"At a mile distant their thousand hooves were stuttering thunder, coming at a rate that frightened a man - they were an awe inspiring sight, galloping through the red haze - knee to knee and horse to horse - the dying sun glinting on bayonet points..." Trooper Ion Idriess
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Sunday, 29 June 2008
3rd LHB Signals about Ammunition, 1 November 1915 Topic: AIF - 3B - 3 LHB
It may have been war and there may have been men dying in all manner of hideous deaths, but the accountants required their indents to be properly balanced. When a Regiment took over part of a trench line, all items employed by the men were usually removed by them and maintained on the Regimental asset register. Ammunition was slightly different. It was not wise to remove ammunition from the reserves while there was a change in trench deployment. Even the flinty hearted government accountants could see the danger involved. In a compromise to ensure safety as well as keeping the books balanced, ammunition was counted prior to hand over. The regimental adjutant would give a summary down to the last bullet and bomb of the ammunition holding at the trench. Once this was ascertained, then the incoming adjutant would sign a declaration that the reconciliation was accurate and take control of the ammunition.
The first signal, sent from Colonel Antill, the action GOC of 3rd LHB to General Godley, the GOC of the New Zealand and Australian Division. Antill is detailling the Brigade ammunition stocks as at 1 November 1915.
Since there were new models of the humble .303 bullet, the aim was to expend stocks of the older Mark VI ammunition while holding onto stocks of the newer Mark VII ammunition.
If the adjutant of the 3rd LHB thought his work was done, he was mistaken. An error in the summary was detected at Divisional Headquarters leading to a signal being sent to the adjutant of 3rd LHB with a "please explain" request. While the incoming signal is lost, the reply still exists. The frustration oozes from the words.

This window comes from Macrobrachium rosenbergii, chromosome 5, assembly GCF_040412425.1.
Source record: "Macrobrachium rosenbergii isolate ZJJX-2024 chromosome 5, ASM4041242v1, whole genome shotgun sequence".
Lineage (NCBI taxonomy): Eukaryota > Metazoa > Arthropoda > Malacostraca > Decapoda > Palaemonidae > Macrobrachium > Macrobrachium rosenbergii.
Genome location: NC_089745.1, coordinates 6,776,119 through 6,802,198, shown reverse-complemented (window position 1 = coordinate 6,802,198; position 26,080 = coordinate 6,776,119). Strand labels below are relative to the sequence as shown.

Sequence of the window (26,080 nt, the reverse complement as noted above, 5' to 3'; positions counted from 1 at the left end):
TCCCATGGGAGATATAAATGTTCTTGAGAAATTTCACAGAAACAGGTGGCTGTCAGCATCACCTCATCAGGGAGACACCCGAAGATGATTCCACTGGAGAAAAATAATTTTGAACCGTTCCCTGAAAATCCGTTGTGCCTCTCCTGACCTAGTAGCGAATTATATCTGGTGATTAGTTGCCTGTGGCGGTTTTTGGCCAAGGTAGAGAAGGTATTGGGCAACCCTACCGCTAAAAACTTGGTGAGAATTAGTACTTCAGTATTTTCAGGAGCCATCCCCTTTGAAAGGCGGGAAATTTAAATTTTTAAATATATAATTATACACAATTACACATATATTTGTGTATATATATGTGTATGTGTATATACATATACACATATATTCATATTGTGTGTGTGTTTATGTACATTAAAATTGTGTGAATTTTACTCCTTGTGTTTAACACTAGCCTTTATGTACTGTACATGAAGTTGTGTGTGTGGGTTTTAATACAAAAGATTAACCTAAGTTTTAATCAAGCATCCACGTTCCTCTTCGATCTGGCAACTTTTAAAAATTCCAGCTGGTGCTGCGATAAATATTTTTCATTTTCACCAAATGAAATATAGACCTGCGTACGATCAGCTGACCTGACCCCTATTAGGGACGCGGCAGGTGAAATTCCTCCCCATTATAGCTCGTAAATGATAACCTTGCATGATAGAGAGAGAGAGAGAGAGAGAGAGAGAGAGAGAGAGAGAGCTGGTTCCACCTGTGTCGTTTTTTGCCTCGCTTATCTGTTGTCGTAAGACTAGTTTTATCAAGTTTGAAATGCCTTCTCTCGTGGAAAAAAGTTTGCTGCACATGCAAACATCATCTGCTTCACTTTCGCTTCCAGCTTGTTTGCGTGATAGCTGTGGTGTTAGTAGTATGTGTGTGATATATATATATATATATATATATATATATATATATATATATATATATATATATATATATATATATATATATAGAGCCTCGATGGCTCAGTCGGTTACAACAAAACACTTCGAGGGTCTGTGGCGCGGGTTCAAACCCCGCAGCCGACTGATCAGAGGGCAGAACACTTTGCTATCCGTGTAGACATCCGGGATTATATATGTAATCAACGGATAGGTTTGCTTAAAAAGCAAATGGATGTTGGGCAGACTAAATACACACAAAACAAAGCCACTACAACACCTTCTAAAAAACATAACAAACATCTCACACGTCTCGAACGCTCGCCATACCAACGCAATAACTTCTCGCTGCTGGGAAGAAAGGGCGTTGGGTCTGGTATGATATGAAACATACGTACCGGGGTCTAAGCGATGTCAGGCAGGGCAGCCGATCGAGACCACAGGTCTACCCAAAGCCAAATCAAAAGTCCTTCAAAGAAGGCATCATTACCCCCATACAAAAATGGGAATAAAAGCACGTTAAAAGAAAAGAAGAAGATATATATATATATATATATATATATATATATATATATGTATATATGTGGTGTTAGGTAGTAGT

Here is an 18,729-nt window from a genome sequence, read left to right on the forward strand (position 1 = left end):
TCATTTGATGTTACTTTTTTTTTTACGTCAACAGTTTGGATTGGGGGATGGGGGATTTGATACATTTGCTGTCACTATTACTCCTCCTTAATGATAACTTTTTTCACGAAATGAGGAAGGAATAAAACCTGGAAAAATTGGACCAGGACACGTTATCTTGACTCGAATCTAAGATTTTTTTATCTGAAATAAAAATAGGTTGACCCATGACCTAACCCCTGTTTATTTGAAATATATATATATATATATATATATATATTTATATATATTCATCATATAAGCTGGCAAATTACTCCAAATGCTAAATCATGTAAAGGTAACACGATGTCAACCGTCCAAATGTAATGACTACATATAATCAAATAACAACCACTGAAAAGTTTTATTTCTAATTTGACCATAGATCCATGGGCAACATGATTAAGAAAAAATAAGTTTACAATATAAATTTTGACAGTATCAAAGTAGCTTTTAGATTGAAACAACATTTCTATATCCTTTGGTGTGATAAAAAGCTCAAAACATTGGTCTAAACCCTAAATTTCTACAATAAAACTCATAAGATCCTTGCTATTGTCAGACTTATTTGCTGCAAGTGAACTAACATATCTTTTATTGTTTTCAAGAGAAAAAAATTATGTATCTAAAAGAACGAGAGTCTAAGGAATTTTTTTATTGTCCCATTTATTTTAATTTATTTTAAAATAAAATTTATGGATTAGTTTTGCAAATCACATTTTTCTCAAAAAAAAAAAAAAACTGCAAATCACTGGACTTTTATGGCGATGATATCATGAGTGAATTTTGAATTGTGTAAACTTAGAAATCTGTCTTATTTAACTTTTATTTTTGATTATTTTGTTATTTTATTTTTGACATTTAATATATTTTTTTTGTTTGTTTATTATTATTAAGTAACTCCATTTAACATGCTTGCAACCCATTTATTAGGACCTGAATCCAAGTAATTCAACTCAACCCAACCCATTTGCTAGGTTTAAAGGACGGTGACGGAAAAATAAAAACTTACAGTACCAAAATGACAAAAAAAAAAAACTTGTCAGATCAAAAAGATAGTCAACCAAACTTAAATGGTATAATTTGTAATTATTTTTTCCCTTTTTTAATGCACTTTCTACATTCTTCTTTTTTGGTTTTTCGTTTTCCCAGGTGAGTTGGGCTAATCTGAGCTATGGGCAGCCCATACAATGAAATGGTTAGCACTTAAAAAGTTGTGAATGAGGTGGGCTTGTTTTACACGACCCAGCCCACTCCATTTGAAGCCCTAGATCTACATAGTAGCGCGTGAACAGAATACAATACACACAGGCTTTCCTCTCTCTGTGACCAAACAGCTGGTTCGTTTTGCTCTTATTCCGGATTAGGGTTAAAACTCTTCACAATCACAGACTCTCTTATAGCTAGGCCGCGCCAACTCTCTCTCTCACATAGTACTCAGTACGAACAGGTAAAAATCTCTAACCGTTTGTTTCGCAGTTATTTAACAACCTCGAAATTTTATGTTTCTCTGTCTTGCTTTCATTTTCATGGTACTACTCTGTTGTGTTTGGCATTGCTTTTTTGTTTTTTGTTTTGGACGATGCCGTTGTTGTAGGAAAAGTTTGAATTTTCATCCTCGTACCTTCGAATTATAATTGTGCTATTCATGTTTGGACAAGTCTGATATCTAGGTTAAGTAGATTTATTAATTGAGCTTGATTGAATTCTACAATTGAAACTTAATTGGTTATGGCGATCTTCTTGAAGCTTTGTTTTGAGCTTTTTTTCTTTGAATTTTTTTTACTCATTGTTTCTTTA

There was a spare 2,000 bullets which could not be accounted for from the Divisional Headquarters figures and the answer was urgently required. The missing 2,000 rounds had not been added to the Regimental reserve. The accountant at Divisional Headquarters could breath easy knowing that the bullets had not disappeared through theft nor had been frivolously wasted by firing at the Turks.
Many examples exist of Commanders receiving rude and urgent queries about their expenditure of ammunition. If the ammunition consumption spikes upwards, the GOC could always rely upon a demand for an ammunition audit. An army may have travelled on its stomach but it survived on paper.
Fleas on fleas - The results from careless work - another case study Topic: Gen - Legends
A Legend from Misunderstanding
Squadron? Regiment? Brigade?
This is a brief examination of an entry in the book by Harvey Broadbent, Gallipoli: the fatal shore, Penguin, Camberwell, Vic., 2005. At p. 208 there is reproduced this picture:
It bears the caption:
Survivors. Just these forty-two men of the 1st Australian Light Horse Brigade, lined up for roll-call, escaped death in their charge at Pope's Hill.
This comment bears some scrutiny. Since a Brigade contains about 2,200 men, although at Gallipoli just prior to the August offensive, most Light Horse Brigades were below strength to containing about 1,200 men on establishment. If the formation mentioned and the figures quoted in the caption were taken literally, that is, 42 men survived, then by implication, there was a massacre of some 1,100 men at Pope's. This, of course, never happened. These men are the remnants of one under-strength regiment of the 1st LHB or even more accurate, the balance of a squadron from the 1st LHR on their regular roll call. Unlike the attack on the Nek where failure was compounded, Chauvel, the GOC of the 1st LHB, saw that the attack failed and called off the other waves from charging. So while this may be a picture of haunting pathos for that formation, the caption needs a little bit of modification.